Marc Quinn @ Fondazione Prada
Marc Quinn @ designboom
Marc Quinn @ eyestorm
WTC Memorial Mock-Up, or: The ¼ Garden
Following are some screen captures from this short movie of a partial mock-up of the WTC Memorial undergoing some technical tests.
From CBC.CA: “The mock-up sits north of Toronto in Richmond Hill, Ontario, in the backyard of Dan Euser, a design consultant specializing in water features. Euser has built the working model using wood framing, 300 sheets of plywood and three 10-horsepower pumps to send a beaded veil of water over a wall more than eight metres high. The model simulates a corner section of the memorial, which according to plans, will feature nearly 500 metres of waterfall surrounding the void left by the Twin Towers.”
Says Michael Arad: “It's a magical moment to see it realized.” Indeed. Terrifying, too, or so we imagine that one particular instant when just a final half counterclockwise turn of the water main faucet separates months of toil from complete formal and structural failure or ecstatic success.
“Will it work? Will the thing hold?”
Or when that initial cascade has a mere quarter inch to go before it tumbles down the precipice and then realizing, for the first time, whether all those pretty vector 3D models translate into a monstrous stillborn or jubilation.
“The fucking thing works!”
It's a moment of tension and gravity. In which case, it's sorta fun to imagine the mock-up test in terms of Classical Greek dramaturgy. As in Oedipus at the brink of discovering his true, cursed nature, a nanosecond away from ignorance and into clarity. Or as in Achilles: his eyes meeting Penthesilea's, recognizing suddenly of the Amazonian queen's great beauty, the warrior falls in love with her but the deathward, plunging tip of his sword lies presently one angstrom away from her throat.
Fortunately, these kinds of tests hardly ever become grotesquely tragic. Technical problems are usually minor: “The finicky nature of a large-scale water feature made it necessary to build a full-size mock-up [...]. Euser has had to fiddle with minute details so that water from the finished fountain will not splash visitors, be blown around on windy days, roar loudly, clog up with leaves or freeze in the winter.” But such things are eventually, if not quickly, resolved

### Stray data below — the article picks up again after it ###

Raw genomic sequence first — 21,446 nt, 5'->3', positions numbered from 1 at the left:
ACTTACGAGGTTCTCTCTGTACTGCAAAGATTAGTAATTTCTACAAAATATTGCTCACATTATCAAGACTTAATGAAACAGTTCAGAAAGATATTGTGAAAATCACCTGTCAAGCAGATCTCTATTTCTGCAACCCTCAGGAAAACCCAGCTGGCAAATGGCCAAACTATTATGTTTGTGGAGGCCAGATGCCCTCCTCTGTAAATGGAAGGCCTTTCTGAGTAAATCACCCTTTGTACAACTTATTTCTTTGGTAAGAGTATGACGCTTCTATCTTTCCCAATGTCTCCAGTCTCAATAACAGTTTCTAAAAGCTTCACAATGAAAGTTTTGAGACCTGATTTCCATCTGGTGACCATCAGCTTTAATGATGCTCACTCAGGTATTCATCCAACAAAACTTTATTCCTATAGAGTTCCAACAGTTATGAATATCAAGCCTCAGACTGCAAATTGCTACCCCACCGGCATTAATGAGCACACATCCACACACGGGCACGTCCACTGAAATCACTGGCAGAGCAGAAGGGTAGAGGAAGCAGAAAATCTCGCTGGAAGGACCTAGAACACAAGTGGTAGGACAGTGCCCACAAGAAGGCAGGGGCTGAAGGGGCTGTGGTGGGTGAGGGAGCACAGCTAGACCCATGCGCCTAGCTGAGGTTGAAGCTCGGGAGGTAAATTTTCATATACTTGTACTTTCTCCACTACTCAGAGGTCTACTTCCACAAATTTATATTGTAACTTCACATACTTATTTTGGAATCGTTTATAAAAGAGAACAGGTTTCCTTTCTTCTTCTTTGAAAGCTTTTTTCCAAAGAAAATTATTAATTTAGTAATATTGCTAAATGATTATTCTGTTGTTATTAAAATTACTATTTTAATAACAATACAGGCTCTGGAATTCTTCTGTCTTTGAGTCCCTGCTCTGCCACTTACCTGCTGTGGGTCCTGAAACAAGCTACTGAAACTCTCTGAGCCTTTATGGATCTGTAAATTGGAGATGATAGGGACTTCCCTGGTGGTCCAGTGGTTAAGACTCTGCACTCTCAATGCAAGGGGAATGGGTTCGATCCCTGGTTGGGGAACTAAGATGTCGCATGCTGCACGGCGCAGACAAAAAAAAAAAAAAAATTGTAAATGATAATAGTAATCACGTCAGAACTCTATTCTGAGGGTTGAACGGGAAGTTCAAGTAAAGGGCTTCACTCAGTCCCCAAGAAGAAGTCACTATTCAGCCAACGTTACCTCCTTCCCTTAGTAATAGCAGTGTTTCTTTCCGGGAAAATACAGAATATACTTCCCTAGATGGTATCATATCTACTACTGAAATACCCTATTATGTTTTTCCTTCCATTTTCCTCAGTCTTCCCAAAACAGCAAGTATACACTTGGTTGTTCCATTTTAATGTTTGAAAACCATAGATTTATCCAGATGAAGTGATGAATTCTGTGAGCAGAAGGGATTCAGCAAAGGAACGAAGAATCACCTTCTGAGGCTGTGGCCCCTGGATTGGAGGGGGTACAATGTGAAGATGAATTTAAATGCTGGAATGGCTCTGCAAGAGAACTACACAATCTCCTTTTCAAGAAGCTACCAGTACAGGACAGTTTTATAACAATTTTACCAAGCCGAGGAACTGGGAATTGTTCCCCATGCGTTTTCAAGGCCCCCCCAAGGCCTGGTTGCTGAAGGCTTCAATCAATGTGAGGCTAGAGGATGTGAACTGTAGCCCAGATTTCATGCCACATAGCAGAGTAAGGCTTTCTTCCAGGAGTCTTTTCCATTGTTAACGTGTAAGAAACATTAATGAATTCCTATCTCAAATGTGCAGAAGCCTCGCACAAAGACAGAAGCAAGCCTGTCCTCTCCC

And now we wonder what has become of the mock-up. Dismantled? Languishing in Euser's backyard as an accidental, one-of-a-kind addition to his garden?
Or better yet, transfered to The ¼ Garden, where it joins our growing collection of full-scale mock-ups of memorials. There are the mock-up granite slabs for the Vietnam Veterans Memorial. Like Kubrickian monoliths. Some mock-up chairs for the Oklahoma City National Memorial. No flowers, photos, or other memento mori around, just a kindergarten class resting from their impromptu outing. There is the Princess Diana Fountain. With no trees nearby to clog its drains with leaves and no klutzy tourists slipping, it works brilliantly. And several permutations of Franklin Delano Roosevelt for the FDR Memorial. On a wheelchair in full view. A partially visible one. Completely hidden. Standing. No cane, with a cane, leaning on someone. Products of a cloning experiment of sorts, before one is perfected. Etc.
Appropriated as follies, sterilized of their significance and sanctity as a memorial. And as herms. Rather than Greek iconography -- Discobolus and the likes -- you have these fragmentary structures, encapsulating those moments of convergence between then and thereafter, design and realization, 3D and 4D, utter disaster and utter triumph.
You're allergic to solemnity? You faint at the first sign of nationalist fervor? Averse to symbolism? Then go to The ¼ Garden.
Saturday, November 05, 2005
On the sea, an online exhibition from Bibliothèque nationale de France. In French.
On the recently rediscovered Wollemi pine, one of the world's oldest and rarest plants. A recent auction for trees produced from a secret grove of Wollemi pines fetched more than A$ 1 million.